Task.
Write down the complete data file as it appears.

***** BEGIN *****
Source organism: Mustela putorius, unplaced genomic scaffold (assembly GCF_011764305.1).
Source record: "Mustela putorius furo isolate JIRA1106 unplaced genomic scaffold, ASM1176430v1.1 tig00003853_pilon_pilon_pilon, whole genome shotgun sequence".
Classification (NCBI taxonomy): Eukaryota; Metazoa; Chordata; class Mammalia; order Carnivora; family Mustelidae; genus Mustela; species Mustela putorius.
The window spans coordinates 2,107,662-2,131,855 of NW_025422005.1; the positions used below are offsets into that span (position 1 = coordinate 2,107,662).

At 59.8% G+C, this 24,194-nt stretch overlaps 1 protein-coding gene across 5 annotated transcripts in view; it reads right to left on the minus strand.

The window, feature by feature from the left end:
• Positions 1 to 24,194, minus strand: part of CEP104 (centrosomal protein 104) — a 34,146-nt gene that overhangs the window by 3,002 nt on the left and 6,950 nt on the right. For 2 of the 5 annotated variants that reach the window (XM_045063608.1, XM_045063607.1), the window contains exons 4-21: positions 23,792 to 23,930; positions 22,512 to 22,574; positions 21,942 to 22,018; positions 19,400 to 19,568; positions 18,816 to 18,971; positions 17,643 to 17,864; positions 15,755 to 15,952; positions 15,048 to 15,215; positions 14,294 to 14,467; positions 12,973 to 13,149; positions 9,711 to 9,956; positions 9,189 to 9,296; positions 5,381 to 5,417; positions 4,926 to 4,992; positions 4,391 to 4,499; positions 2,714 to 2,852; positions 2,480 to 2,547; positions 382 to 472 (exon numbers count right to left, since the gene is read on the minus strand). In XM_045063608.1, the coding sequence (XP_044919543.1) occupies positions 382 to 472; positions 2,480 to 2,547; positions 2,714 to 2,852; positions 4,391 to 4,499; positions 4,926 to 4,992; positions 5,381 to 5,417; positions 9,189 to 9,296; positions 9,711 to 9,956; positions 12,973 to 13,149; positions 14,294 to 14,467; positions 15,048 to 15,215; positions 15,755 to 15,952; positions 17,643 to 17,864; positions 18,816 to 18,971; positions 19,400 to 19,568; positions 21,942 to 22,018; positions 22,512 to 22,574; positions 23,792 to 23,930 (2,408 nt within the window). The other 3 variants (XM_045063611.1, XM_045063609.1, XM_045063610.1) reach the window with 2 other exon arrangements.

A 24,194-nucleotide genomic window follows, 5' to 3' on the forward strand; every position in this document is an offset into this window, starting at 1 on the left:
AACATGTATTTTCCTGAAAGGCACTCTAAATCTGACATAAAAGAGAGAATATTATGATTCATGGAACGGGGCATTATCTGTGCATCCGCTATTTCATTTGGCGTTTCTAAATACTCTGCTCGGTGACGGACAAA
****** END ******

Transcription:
Source organism: Mustela putorius, unplaced genomic scaffold (assembly GCF_011764305.1).
Source record: "Mustela putorius furo isolate JIRA1106 unplaced genomic scaffold, ASM1176430v1.1 tig00003853_pilon_pilon_pilon, whole genome shotgun sequence".
Classification (NCBI taxonomy): Eukaryota; Metazoa; Chordata; class Mammalia; order Carnivora; family Mustelidae; genus Mustela; species Mustela putorius.
The window spans coordinates 2,107,662-2,131,855 of NW_025422005.1; the positions used below are offsets into that span (position 1 = coordinate 2,107,662).

At 59.8% G+C, this 24,194-nt stretch overlaps 1 protein-coding gene across 5 annotated transcripts in view; it reads right to left on the minus strand.

The window, feature by feature from the left end:
• Positions 1 to 24,194, minus strand: part of CEP104 (centrosomal protein 104) — a 34,146-nt gene that overhangs the window by 3,002 nt on the left and 6,950 nt on the right. For 2 of the 5 annotated variants that reach the window (XM_045063608.1, XM_045063607.1), the window contains exons 4-21: positions 23,792 to 23,930; positions 22,512 to 22,574; positions 21,942 to 22,018; positions 19,400 to 19,568; positions 18,816 to 18,971; positions 17,643 to 17,864; positions 15,755 to 15,952; positions 15,048 to 15,215; positions 14,294 to 14,467; positions 12,973 to 13,149; positions 9,711 to 9,956; positions 9,189 to 9,296; positions 5,381 to 5,417; positions 4,926 to 4,992; positions 4,391 to 4,499; positions 2,714 to 2,852; positions 2,480 to 2,547; positions 382 to 472 (exon numbers count right to left, since the gene is read on the minus strand). In XM_045063608.1, the coding sequence (XP_044919543.1) occupies positions 382 to 472; positions 2,480 to 2,547; positions 2,714 to 2,852; positions 4,391 to 4,499; positions 4,926 to 4,992; positions 5,381 to 5,417; positions 9,189 to 9,296; positions 9,711 to 9,956; positions 12,973 to 13,149; positions 14,294 to 14,467; positions 15,048 to 15,215; positions 15,755 to 15,952; positions 17,643 to 17,864; positions 18,816 to 18,971; positions 19,400 to 19,568; positions 21,942 to 22,018; positions 22,512 to 22,574; positions 23,792 to 23,930 (2,408 nt within the window). The other 3 variants (XM_045063611.1, XM_045063609.1, XM_045063610.1) reach the window with 2 other exon arrangements.

A 24,194-nucleotide genomic window follows, 5' to 3' on the forward strand; every position in this document is an offset into this window, starting at 1 on the left:
AACATGTATTTTCCTGAAAGGCACTCTAAATCTGACATAAAAGAGAGAATATTATGATTCATGGAACGGGGCATTATCTGTGCATCCGCTATTTCATTTGGCGTTTCTAAATACTCTGCTCGGTGACGGACAAA